Socio-economic and financial governance

In brief

Economic governance means coordinating the economic policies of Member States of the European Union (EU), designed to achieve the EU's objectives. The financial, budgetary and economic crisis which began in 2008 demonstrated the need for a more effective model of governance than the system of coordination or ad hoc responses used until then. Therefore, the necessity of a structural reform of the Economic and Monetary Union (EMU), with emphasis on the importance of budgetary control and of the social component, received ample attention.

The Directorate General for Coordination and European Affairs (DGE) coordinates the positions that Belgium defends regarding the socio-economic governance in the European fora.

Objectives for Belgium

Economic governance and the Economic and Monetary Union

The European Union (EU) is one of the largest economies in the world. Today, growth and prosperity are highly dependent on the stability and effectiveness of the Economic and Monetary Union (EMU), supported by the euro as single currency. The recent economic and financial crisis highlighted the interdependence of the European economies and the vital need to strengthen socio-economic and financial governance within the EU, and especially within the eurozone.

While building the EMU was an undeniable step towards greater European integration, the Union’s economic and social integration has not received the same attention as its monetary integration. Although the monetary policy in the eurozone is currently managed independently by the European Central Bank, the budgetary policy and other economic and social policies are still the responsibility of national governments. However, in a context of interdependence, the policies implemented in one Member State have an effect on the EU and its other Member States. A better coordination of  the economic and social policies is therefore essential.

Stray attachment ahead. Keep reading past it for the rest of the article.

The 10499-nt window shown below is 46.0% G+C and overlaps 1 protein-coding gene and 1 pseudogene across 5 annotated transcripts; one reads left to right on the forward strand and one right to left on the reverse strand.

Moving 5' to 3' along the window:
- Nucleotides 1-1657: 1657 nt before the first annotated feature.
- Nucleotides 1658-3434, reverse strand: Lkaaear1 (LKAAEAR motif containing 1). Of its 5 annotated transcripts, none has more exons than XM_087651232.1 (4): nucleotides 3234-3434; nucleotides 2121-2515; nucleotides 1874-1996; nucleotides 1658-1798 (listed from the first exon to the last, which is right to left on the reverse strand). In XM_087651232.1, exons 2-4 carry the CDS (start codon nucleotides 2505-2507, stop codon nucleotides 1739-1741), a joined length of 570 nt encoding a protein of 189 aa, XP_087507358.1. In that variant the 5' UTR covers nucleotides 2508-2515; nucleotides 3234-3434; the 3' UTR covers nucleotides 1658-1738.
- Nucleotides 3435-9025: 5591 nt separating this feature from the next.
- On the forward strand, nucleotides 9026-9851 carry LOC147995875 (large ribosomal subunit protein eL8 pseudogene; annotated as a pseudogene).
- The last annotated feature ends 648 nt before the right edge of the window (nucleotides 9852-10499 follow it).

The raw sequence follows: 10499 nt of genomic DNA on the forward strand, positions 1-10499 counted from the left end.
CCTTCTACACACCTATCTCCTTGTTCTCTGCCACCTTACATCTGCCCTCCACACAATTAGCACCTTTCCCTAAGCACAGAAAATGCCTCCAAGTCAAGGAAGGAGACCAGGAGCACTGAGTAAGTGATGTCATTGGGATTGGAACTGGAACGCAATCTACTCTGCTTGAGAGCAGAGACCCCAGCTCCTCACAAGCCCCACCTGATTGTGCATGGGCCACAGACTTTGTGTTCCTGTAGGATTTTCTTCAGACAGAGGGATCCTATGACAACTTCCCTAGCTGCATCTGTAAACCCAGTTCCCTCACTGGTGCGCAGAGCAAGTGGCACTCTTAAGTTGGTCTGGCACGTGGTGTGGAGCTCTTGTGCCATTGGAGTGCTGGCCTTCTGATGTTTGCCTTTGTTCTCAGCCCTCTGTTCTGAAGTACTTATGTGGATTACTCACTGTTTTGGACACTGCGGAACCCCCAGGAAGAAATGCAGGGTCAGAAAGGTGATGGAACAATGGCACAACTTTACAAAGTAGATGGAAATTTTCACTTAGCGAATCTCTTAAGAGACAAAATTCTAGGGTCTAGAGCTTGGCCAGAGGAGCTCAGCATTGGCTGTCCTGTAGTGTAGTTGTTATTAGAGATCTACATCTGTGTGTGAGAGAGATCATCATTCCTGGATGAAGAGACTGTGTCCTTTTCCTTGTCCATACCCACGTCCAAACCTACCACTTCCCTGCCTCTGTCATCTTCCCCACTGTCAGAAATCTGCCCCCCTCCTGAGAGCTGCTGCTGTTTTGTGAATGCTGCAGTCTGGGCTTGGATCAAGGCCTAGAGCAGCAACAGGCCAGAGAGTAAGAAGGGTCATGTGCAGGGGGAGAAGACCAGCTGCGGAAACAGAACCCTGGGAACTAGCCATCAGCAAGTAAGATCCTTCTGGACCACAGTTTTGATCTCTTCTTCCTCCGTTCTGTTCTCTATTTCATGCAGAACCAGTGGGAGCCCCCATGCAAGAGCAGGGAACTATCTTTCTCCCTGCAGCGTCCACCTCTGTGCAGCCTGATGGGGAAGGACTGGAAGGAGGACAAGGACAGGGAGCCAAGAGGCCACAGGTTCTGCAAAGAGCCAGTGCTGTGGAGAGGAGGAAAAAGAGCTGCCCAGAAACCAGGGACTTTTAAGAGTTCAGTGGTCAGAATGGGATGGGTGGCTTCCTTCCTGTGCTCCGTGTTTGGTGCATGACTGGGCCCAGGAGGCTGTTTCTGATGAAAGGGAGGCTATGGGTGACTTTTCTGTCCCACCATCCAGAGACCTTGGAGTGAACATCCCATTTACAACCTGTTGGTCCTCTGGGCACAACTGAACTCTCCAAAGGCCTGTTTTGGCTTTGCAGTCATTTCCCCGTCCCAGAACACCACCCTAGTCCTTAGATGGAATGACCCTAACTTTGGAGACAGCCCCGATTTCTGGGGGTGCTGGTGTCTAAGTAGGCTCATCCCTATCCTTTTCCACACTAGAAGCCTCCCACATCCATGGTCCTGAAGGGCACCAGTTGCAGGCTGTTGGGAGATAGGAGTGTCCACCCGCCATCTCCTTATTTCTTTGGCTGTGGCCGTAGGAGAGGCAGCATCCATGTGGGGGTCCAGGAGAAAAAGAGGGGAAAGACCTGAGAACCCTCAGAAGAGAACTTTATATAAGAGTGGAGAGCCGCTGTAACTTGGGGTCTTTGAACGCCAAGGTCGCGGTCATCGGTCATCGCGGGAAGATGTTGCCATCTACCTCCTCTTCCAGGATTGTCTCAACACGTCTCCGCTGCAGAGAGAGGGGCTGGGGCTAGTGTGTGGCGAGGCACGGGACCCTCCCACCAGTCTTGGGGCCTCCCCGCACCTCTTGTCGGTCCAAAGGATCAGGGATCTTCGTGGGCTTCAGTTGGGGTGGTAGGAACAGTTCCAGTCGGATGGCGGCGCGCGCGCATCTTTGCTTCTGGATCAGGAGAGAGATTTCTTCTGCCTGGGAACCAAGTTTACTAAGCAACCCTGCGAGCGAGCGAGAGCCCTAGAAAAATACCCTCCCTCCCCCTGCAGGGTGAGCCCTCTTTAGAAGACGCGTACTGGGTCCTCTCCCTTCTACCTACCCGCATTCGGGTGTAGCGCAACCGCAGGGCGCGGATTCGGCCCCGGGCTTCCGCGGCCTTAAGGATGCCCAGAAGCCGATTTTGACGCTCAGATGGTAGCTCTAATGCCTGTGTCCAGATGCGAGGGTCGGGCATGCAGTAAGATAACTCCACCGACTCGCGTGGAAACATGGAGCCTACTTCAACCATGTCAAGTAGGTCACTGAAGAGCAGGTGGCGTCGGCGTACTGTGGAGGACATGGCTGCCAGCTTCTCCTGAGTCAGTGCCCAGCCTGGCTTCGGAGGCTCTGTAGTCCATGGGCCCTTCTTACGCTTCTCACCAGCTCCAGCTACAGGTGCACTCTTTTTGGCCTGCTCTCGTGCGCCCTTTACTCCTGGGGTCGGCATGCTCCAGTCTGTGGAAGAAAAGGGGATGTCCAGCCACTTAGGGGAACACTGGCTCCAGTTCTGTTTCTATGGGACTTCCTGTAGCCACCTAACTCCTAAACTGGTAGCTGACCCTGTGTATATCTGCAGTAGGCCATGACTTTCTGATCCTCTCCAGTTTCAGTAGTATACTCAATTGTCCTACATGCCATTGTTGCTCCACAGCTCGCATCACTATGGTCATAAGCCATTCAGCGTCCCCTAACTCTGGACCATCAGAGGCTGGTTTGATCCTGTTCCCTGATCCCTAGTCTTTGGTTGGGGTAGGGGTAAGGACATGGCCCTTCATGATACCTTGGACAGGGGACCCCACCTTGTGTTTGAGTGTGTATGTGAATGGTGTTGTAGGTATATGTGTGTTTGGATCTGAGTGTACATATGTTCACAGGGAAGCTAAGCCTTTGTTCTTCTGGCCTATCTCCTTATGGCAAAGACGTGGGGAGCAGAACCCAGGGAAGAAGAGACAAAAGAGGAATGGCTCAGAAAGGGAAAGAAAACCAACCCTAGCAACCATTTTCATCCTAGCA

The crisis that erupted in 2008 has led to an awareness of the strong interdependence of the economies within the EU, as well as of the structural imperfections of the EMU. Greater solidarity between Member States, and an increased responsibility in terms of economic and budgetary policies, are the main tools that have been used to resolve the crisis. Moreover the instruments of economic governance have been thoroughly reviewed. This reform is continuing with the project to deepen the EMU. According to the roadmap adopted in 2012, a robust and stable monetary union would have to be built on 4 pillars:

  • An integrated financial framework through the establishment of a banking union,
  • An integrated fiscal framework,
  • An integrated economic policy framework,
  • The need to ensure democratic legitimacy and the ownership of the Member States in the decision-making process regarding the EMU.

The Five Presidents' Report entitled "Completing Europe's Economic and Monetary Union", published on 22 June 2015, reflected these objectives by highlighting a financial union, a fiscal union, an economic union and finally, a political union. The reforms needed for their implementation are underway and should be completed by the end of 2025 according to a tight schedule.

Providing a satisfactory level of budgetary and macro-economic coordination is a gradual process on which long-term work is needed. Belgium is fully committed to greater European integration which encompasses a balanced approach between its different pillars and dimensions..